St. Vincent de Paul Church

Los Angeles, CA

Saint Vincent de Paul Church in Los Angeles was designed by Albert C. Martin between 1922 and 1923 and built between 1923 and 1925. Modeled after the mid-18th century Santa Prisca Church in Taxco, Mexico, the façade, bell tower and dome of St. Vincent de Paul display the Baroque style of Spanish colonial architecture known as Churrigueresque. The plan of the church is a Latin cross, oriented at a 45-degree angle to the surrounding grid of the city streets, with a central dome at the crossing. The exterior walls and dome are constructed of reinforced concrete. The dome, whose thickness purportedly measures between four inches at the base to five inches at the top, is 45 feet in diameter and rises 130 feet in the air.

The exterior of the dome is clad in handmade, glazed ceramic tile, with eight facets defined by limestone ribs that run vertically from the top of the dome to the base. Each facet of the dome has a similar design, which incorporates a central blue and white swan surrounded by leafy branches, brightly colored sunflowers at the base of the dome and a perimeter of blue and yellow flowers adjacent to the stone ribs. An eight-sided lantern constructed of limestone sits atop the dome. At the facets of the lantern, there are a total of four angel statues set in arched niches alternating with perforated screens in front of louvered vents. The upper part of the drum, directly below the base of the dome, is clad in limestone. Each of the eight facets of the drum has a stained glass window at the center, surrounded by projecting brackets and a pedimented hood topped by urns. The lower part of the drum, which meets the gabled tile roofs of the nave, sanctuary and transepts, has a painted stucco finish.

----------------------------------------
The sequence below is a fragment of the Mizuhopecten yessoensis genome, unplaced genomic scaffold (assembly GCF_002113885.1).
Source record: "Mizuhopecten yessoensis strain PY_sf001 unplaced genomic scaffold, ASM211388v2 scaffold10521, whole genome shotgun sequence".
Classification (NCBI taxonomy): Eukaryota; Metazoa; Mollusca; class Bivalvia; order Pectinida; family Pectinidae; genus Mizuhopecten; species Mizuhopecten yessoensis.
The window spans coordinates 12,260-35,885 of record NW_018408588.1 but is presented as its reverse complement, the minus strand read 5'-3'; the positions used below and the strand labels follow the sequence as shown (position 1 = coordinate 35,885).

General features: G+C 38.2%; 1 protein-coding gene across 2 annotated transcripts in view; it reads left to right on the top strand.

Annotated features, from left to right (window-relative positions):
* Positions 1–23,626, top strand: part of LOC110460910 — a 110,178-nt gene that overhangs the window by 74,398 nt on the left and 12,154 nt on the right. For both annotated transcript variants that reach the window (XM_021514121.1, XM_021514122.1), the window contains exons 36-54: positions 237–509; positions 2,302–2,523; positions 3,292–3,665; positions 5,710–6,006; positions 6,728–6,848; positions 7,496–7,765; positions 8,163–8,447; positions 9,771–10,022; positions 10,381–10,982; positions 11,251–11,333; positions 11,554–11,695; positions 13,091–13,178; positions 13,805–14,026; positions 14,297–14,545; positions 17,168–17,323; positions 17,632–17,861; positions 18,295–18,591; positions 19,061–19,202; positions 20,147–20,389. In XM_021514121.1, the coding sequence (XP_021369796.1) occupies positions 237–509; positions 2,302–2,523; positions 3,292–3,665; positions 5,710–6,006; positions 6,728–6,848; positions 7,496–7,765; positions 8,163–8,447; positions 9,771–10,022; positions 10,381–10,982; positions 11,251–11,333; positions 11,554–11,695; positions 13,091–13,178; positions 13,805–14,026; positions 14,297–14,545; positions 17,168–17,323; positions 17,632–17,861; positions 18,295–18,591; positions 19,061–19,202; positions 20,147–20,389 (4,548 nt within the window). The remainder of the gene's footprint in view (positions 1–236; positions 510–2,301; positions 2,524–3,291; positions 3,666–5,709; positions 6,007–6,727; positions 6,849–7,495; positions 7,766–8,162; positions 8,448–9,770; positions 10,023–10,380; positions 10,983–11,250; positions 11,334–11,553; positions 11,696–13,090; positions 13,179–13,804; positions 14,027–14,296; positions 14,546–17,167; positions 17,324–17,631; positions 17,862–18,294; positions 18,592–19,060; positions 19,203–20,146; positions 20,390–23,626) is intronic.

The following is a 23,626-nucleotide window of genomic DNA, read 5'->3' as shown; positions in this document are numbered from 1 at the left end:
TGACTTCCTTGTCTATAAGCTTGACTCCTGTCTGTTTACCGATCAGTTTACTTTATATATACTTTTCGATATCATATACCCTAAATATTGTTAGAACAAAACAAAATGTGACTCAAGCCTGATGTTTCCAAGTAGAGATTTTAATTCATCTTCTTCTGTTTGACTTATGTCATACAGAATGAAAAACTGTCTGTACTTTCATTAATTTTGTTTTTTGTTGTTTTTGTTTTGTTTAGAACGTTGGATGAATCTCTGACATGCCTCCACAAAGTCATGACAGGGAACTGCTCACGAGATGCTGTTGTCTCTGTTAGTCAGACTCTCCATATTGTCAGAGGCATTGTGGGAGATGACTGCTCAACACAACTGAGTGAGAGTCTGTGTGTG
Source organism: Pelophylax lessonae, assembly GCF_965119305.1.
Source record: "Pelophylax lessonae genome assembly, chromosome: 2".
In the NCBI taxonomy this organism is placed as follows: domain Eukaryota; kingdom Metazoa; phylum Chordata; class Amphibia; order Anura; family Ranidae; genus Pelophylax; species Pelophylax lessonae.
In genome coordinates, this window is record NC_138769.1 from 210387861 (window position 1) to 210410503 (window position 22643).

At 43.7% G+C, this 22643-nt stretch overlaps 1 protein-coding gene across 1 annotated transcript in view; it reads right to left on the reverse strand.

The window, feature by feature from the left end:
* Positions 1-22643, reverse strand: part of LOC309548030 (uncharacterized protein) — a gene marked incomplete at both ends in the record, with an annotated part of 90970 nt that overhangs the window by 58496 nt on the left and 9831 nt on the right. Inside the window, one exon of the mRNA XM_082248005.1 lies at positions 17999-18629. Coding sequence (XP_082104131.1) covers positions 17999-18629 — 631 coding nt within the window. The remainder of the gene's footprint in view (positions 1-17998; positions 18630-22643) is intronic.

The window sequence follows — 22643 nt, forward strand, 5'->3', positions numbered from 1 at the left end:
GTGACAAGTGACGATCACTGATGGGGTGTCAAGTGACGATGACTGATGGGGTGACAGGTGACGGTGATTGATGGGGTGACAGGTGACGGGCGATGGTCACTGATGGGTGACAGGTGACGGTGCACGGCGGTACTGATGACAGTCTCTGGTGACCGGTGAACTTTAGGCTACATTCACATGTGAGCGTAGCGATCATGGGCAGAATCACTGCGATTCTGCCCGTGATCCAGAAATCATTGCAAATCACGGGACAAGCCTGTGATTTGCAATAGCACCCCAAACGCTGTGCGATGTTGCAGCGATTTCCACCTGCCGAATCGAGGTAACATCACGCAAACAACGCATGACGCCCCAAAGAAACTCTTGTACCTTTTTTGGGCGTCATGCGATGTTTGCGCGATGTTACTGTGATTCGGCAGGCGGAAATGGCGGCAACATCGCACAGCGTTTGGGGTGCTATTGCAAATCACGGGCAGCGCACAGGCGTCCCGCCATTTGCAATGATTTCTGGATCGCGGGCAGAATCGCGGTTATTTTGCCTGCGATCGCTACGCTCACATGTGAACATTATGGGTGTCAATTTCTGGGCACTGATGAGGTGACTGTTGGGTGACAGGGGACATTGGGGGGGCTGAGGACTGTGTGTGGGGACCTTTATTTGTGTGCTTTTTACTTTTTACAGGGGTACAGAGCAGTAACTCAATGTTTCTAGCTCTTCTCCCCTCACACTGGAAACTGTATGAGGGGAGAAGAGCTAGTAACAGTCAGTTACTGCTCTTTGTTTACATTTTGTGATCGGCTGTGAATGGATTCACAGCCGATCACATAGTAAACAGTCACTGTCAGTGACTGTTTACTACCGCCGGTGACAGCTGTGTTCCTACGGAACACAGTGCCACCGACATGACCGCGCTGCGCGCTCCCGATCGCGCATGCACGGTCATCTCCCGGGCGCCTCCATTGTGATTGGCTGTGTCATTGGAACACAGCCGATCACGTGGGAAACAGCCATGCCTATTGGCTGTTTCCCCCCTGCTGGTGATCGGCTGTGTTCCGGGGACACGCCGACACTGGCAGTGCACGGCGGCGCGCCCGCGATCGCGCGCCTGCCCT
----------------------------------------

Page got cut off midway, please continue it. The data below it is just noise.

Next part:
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Scope of work

  • Surveyed and documented existing conditions at exterior of dome.
  • Provided live-feed video to project team during inspection of representative exterior areas.
  • Collected material samples for analysis and testing by project conservator.

Original architect

  • Albert C. Martin (completed 1925)

Building owner

  • The Archdiocese of Los Angeles

In conjunction with